Writer’s note: I’m experimenting with fiction for kids. Let me know what you think, especially if you’re under 30.
The evening that my daughter asked me for help, I had not yet had a lot of experience being a grandfather. I blame geography. Distance had kept me away from my daughter and her daughter, my granddaughter.
Who can say no to a daughter, grown or not? She asked me to tell her little girl Mimsy, 5, a story.
I could immediately see why I had been enlisted. Mimsy, 5, was settling into bed after a tough day. She had scraped her knee in a bad soccer game. She couldn’t sleep. This was not going to be easy.
I had told many bedtime stories to my own kids, but that had been years and years ago. I worried I lost my touch. I thought hard.
I knew Mimsy was fussy tonight. What would keep her attention?
A monster maybe? Nah, too scary. A fantasy? Nah. Couldn’t be too complicated. Forget the big words.
I tried to remember how I used to do this.
“What’ the matter, grandpa? You look lost,” Mimsy said. “Momma said you used to be good at this. Where is Momma. My knee hurts.”
“Give me a minute, just getting revved up,” I said.
I decided to tell her a story about her own momma, when she was little, when she was a baby. She had soft chunky rolls, especially on her bottom and thighs, so we called her Bubba.
“OK, Mimsy, I have one. It’s called ‘Bubba in the yard.’ I think you’ll like it.”
“Is it going to be long, Granpa? I really need momma. Did she tell you I got hurt at soccer?”
“Shh. I’m telling a story. You’ll like it. I promise.
Uh-ho, now I was in for it. The pressure was on.
Once upon a time, your momma was a chubby baby.
And she loved the yard, even before she could crawl or talk.
Scooching around on her yellow-and-white blankie, she cooed and giggled. She seemed to be talking to the trees that swayed overhead, the soft grass that tickled her toes at her blankie’s edge, or the scarlet cardinals who sometimes landed close by.
She hardly ever cried when she played out there. It seemed to be her special spot, protected by the old, bent maple tree, not far from the swing set.
“Grandpa, I don’t have a swing set,” Mimsy interrupted. “Why don’t I have a swing set. Momma had a–”
I just stared at her, my finger to my lips. She pouted and pulled down the blanket to inspect the bandage on her knee.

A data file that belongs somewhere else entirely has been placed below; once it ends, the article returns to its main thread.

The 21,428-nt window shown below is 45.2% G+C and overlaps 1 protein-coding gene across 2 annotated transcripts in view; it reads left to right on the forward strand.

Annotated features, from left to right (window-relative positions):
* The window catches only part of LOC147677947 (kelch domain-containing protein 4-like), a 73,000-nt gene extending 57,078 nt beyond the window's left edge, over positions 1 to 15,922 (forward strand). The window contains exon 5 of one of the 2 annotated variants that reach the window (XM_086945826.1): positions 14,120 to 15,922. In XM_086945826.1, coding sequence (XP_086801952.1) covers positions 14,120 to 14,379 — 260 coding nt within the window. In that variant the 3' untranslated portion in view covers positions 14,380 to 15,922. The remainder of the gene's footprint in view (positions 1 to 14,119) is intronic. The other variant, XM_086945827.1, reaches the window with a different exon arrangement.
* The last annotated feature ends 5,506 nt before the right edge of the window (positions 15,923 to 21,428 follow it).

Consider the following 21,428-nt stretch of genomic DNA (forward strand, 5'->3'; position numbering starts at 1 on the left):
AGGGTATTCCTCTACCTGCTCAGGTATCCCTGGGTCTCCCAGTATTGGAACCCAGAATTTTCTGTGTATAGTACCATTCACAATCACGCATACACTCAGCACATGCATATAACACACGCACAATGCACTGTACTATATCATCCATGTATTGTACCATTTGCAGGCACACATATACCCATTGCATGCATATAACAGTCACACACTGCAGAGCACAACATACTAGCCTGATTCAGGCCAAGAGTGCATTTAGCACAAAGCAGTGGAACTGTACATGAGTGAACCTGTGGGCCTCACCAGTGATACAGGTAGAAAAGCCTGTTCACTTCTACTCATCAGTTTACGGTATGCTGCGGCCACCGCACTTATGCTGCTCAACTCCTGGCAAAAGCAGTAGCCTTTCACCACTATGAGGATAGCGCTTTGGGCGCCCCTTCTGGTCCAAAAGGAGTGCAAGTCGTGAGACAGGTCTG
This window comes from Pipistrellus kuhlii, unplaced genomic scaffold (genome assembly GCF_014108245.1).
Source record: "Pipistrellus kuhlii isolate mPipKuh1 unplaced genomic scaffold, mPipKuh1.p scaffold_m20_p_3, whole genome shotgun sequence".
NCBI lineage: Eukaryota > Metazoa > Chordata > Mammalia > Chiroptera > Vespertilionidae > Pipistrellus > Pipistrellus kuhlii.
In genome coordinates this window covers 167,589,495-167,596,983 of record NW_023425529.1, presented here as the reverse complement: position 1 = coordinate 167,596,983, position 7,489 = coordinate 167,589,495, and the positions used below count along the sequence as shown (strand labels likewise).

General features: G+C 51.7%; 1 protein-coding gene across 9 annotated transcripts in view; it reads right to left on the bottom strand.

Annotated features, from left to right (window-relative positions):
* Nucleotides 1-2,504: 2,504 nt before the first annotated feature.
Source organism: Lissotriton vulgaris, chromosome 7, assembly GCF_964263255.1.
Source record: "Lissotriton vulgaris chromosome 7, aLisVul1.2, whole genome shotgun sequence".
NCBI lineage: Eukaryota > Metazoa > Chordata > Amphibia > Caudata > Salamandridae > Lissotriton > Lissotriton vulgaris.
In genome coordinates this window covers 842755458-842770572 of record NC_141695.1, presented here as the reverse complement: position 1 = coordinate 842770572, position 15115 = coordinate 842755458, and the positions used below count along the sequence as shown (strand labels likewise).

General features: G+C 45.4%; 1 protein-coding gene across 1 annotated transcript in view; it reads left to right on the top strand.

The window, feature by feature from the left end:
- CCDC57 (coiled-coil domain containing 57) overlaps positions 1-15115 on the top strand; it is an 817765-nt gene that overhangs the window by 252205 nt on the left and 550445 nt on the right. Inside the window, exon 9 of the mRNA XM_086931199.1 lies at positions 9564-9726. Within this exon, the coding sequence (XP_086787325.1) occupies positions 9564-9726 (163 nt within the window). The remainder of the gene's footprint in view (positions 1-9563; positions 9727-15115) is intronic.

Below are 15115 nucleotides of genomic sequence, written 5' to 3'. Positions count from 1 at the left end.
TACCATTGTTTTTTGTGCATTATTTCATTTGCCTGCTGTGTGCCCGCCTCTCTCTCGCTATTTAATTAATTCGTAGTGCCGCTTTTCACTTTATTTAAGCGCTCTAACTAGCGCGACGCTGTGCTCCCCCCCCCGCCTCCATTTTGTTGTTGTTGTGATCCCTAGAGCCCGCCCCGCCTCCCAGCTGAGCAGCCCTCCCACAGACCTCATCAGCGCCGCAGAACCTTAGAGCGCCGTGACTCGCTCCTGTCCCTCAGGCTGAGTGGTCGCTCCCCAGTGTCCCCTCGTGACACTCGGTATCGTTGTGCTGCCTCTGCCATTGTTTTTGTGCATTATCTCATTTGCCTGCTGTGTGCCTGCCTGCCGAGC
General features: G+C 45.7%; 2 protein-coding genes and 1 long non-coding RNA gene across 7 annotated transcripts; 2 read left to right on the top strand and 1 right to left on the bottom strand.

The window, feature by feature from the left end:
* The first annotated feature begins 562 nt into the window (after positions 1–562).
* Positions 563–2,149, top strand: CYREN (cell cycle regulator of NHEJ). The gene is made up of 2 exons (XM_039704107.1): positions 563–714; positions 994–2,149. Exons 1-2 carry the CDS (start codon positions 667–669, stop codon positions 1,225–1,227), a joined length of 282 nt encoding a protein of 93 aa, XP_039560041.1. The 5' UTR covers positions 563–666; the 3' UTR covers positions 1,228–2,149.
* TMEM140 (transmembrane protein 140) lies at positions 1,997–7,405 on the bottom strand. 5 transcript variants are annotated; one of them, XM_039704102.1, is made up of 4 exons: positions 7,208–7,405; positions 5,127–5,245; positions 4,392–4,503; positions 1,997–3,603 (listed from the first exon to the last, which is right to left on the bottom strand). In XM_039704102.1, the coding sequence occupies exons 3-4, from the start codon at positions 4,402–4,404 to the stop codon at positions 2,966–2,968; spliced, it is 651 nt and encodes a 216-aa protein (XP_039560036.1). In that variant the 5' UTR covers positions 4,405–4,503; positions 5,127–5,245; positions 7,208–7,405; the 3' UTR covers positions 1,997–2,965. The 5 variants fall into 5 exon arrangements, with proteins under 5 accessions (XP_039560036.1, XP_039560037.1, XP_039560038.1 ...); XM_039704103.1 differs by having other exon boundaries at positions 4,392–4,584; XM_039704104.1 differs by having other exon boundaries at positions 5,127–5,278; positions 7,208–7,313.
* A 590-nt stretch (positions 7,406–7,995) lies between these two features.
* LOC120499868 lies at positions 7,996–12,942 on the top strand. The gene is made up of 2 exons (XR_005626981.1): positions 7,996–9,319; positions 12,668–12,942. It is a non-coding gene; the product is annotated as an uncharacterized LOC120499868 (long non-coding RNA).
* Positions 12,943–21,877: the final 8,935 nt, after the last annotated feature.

Like I was saying.
Bubba loved that spot in the backyard, especially the shadows dancing over her blankie from the sun breaking through that maple tree.
Before setting her on the blankie, though, I paused. A rabbit ran from the wheelbarrow nearby. It was propped on the trunk of the oak tree, not far from the maple. Bubba must’ve seen her too. She shrieked and stared. I tried to figure out where the animal had run to.
We both looked for a few seconds and gave up. I laid her down and sat nearby, on the grass, reading. Bubba’s momma, your grandma Lynn. pulled weeds in the garden but she stopped when she saw us. She ran over to grab her baby’s toes and kiss her round cheeks.
She always did that.
“I miss grandma. Where is she?” Mimsy asked, sitting up in bed.
“She couldn’t visit this time but she can’t wait to see you, Mimsy. But, did I mention how she loves to hear me tell stories. Everybody loves my stories. They never, ever, ever interrupt.”
Mimsy, a precocious 5-year-old, rolled her eyes, pretended to zip her lip and throw away the key. I continued.
Lynn told me she needed to mow the grass on the side of house. She said she’d stay clear of us but would do the rest of the yard later. She grabbed the big machine with the loud motor and sharp blades from the shed. As she rolled it past Bubba and me, planning to start cutting out front, the baby shrieked again, this time in anger.
As Lynn disappeared around the lilac bush, Bubba cried, loud and louder. Then louder yet.
She probably missed grandma. Like I do,” Mimsy said, folding her arms on her chest and feigning anger. I just stared her back into silence and continued.
I didn’t know why Bubba was crying. This was her special spot. I picked her up, checked her diaper and gave her a hug and a bounce. Lynn heard her from all the way out front. She left the lawnmower there and rushed back. ‘Wassamatter Bubba?’ she asked, as she calmed the baby with her voice and some hugs.
Everything was fine for a few minutes. But, once Lynn headed back to the front yard and started the loud mower, Bubba restarted her tantrum.
She yelped. She crinkled up her eyes in either pain or anger. She held her breath.
Perplexed, I tried all my tricks: funny faces, juggling some acorns, motorboating her soft belly and, as a last resort, my specialty: I lay down on my back and balanced her in the air on my knees.
“Nothing worked …”
I paused for effect. Now, Mimsy was listening intently, grimacing while she tried to figure out what was wrong with the baby. She had an idea. She couldn’t stay quiet: “A bug bit her, I’ll bet. Or, did she get poked by a thorn?”
“Um, excuse me. That’s why it’s called a story. You have to listen to it to hear what happens,” I said, faking irritation as I did the zip-the-lip motion.